The Grey Chronicles

2008.August.15

Philippine Steel Trade


In 1986, CB Circular 1005 liberalized iron and steel imports, subject to the required tariffs. Executive Order 470, known as the Tariff Reform Program, rationalized the structure from 24 August 1991 to 01 July 1995 (see Appendix S: Steel Industry Tariff Schedule, 1991-2000).


IISI, NSC, NSO)

Figure 23: Philippines Steel Trade vs. NSC Production, 1991-2004 (Data: IISI, NSC, NSO)


Figure 23: Philippines Steel Trade vs. NSC Production, 1991-2004
(Data: IISI, NSC, NSO)

Figure 23 shows that prior to the closure of NSC, the Philippine steel imports shadow that of NSC’s. NSC was the biggest Philippine importer of iron and steel raw materials#151;steel& slabs, hot-rolled coils, including tinplates. Refer to Appendix O: Philippine Steel Scenario in 1995. Imported steel abruptly increased without NSC, then hovered at 3,000 metric-tons-per-year level.

Paltry steel exports, which began when NSC exported the first ever steel products to United States and Europe in 1976 (NSC News, November 1976), remained small until the surge in 2002, brought by the lowering of export tariffs.

Table 12: Philippine Steel Imports, metric tons, 1991-2004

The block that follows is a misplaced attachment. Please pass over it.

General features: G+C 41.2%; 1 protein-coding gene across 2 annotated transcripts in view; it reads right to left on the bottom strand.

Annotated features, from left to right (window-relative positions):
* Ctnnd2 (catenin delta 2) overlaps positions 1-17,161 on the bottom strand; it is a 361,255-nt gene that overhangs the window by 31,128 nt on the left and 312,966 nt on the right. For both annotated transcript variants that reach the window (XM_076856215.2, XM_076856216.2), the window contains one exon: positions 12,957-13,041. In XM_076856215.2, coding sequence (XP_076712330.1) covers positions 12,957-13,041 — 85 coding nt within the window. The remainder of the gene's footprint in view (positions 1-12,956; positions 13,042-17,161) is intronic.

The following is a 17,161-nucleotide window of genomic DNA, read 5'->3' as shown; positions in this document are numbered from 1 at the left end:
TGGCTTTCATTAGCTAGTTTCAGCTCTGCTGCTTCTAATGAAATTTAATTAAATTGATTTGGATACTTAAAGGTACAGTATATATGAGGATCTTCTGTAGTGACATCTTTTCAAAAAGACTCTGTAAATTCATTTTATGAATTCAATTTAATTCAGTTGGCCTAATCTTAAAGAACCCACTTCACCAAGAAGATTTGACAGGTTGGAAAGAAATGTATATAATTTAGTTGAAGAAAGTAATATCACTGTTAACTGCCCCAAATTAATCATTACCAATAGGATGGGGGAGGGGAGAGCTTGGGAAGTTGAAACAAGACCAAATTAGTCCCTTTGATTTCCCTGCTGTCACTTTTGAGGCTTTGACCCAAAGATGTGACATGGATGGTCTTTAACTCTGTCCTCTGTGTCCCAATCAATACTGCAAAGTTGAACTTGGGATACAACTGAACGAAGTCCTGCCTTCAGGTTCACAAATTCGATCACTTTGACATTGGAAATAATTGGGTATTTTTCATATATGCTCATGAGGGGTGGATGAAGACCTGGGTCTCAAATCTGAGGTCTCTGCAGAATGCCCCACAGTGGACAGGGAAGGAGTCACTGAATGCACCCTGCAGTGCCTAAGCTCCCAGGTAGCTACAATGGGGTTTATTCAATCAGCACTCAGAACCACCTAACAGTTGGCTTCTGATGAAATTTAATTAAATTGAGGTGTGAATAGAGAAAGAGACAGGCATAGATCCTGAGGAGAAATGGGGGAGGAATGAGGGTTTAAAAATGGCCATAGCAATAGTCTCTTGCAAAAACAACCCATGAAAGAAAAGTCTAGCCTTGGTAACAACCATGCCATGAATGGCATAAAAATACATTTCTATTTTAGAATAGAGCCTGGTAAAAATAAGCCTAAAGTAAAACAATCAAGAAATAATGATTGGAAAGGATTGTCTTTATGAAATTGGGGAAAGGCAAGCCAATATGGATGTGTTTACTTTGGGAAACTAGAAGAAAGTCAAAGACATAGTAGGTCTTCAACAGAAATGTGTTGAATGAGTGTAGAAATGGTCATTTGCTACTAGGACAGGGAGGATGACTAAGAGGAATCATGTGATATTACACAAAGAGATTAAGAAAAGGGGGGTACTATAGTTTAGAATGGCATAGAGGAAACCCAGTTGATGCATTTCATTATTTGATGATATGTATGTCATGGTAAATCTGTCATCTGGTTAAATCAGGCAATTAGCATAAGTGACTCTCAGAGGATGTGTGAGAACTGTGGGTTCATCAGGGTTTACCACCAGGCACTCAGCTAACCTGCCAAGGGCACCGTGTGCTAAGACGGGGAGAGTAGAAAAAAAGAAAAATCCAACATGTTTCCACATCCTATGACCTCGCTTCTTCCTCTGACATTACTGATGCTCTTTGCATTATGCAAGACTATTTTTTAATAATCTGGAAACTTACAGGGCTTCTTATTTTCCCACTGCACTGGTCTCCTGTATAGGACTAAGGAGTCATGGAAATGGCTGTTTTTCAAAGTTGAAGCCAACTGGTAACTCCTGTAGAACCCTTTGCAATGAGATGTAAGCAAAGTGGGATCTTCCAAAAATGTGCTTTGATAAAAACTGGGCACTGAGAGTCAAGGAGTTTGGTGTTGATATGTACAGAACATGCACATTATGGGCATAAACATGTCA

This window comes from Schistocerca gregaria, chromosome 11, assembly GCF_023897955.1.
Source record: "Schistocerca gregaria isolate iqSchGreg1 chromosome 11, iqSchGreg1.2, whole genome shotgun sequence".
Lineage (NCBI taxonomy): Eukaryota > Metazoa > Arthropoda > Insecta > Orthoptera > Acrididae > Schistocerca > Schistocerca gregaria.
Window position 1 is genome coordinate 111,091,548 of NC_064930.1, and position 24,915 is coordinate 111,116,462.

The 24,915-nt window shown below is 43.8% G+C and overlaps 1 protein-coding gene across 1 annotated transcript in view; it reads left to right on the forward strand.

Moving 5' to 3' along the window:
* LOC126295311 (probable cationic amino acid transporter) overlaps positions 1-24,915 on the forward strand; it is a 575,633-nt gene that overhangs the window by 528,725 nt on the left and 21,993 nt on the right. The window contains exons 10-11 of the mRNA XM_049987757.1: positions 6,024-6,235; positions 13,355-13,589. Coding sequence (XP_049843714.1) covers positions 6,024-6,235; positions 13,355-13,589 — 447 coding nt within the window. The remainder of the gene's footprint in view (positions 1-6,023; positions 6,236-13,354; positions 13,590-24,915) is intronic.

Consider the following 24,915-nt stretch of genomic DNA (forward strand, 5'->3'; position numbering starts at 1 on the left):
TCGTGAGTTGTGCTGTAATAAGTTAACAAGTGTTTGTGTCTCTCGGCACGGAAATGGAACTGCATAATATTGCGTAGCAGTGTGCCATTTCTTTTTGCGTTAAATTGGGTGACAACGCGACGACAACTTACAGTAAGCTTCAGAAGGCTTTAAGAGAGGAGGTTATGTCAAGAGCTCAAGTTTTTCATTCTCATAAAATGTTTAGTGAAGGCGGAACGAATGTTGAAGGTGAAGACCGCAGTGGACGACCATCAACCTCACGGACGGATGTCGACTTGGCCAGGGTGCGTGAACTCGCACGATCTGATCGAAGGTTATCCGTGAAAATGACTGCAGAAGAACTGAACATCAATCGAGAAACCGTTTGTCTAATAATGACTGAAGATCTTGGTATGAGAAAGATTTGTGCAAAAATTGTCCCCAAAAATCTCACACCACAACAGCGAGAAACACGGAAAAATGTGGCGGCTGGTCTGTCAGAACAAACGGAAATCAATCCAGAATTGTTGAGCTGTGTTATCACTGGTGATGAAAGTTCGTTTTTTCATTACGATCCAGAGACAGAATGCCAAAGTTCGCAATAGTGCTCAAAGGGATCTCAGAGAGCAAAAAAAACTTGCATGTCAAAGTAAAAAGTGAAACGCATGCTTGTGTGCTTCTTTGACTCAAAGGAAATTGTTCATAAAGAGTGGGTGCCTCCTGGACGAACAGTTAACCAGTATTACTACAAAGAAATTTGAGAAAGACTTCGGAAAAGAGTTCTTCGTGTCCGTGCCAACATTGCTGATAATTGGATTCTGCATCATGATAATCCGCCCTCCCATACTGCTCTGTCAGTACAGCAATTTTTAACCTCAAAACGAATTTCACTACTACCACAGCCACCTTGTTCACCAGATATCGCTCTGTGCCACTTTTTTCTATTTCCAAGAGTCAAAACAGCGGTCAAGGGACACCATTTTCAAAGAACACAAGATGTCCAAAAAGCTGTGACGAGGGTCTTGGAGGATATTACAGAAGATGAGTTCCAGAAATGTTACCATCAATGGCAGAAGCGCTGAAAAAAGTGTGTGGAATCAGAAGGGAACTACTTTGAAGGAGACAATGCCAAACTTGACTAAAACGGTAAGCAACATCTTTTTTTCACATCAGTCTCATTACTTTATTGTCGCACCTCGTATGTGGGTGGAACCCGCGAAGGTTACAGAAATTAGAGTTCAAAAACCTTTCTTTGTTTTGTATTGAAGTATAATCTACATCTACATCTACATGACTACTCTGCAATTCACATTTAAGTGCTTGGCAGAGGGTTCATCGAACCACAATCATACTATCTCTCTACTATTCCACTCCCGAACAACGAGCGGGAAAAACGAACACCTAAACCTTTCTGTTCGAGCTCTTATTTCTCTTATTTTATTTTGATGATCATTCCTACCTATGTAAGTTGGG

Philippine Steel Imports, metric tons, 1991-2004

Table 12: Philippine Steel Imports, metric tons, 1991-2004

Table 12 above shows the volume of Philippine steel imports. This table was used to generate Figure 24 below.

Between 1991 and 1999, NSC was the sole importer of slabs in the country. Philippine slab imports generally mimic the movement of NSC’s production, as shown in Figure 24 below. Until 1998, hot-rolled coil imports consistently about 200,000 metric tons per year dramatically rose to as much as 600,000 mtpy in 1999 and fluctuated within the 500,000 mtpy thereafter.


IISI, SEAISI, NSC)

Figure 24: Philippines Steel Imports per Type, 1991-2004 (Source: IISI, SEAISI, NSC)


Figure 24: Philippines Steel Imports per Type, 1991-2004
(Source: IISI, SEAISI, NSC)

For twenty years, NSC enjoyed considerable but dominant role in the domestic market. Before NSC’s privatization, it was entitled to a lot of incentives under Presidential Decree 1789 and the Iron & Steel Industry Act, such as: partial Value-Added Tax exemption—20% up to March 1994 and 10% from April 1994 to March 1997 for domestic sales and 100% for its export sales. Furthermore, the Act granted 100% tax credits for the purchase of domestic capital equipment and parts; 100% import tax and duty-free importation of capital equipment and parts for its upgrading and expansion program; and accelerated depreciation for the first ten years from the start of commercial operations of its expanded mills (R.A. 7103).


Notes:

NSC News (1976), NSC Exports Products, NSC News, Vol I: 1. Iligan City: NSC, 30 November 1976, p. 1. back to text

Congress of the Philippines (1991), Republic Act 7103, Iron and Steel Industry Act, Manila: Congress of the Philippines, 1991. back to text

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